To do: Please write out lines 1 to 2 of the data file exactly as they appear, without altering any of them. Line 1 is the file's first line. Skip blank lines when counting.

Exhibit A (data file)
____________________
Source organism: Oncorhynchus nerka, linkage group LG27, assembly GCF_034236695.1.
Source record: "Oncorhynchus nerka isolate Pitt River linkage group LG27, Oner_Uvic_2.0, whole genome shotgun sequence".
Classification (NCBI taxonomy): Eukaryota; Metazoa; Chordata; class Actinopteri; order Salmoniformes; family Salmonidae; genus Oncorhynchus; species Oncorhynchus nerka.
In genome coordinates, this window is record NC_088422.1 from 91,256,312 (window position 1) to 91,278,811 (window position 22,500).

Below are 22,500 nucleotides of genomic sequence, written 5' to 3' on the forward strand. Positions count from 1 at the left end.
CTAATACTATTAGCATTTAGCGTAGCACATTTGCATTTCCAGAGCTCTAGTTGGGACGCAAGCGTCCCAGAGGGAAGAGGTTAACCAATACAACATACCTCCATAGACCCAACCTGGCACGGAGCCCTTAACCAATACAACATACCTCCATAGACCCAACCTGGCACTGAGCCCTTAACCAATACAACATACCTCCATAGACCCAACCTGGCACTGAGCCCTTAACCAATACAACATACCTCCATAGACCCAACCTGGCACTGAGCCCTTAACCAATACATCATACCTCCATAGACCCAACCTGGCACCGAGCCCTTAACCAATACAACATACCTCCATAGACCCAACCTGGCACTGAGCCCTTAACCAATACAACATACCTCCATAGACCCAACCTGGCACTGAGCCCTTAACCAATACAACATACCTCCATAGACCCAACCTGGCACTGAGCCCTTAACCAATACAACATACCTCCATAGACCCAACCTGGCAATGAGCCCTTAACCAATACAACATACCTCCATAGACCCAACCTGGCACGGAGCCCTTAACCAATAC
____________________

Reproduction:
Source organism: Oncorhynchus nerka, linkage group LG27, assembly GCF_034236695.1.
Source record: "Oncorhynchus nerka isolate Pitt River linkage group LG27, Oner_Uvic_2.0, whole genome shotgun sequence".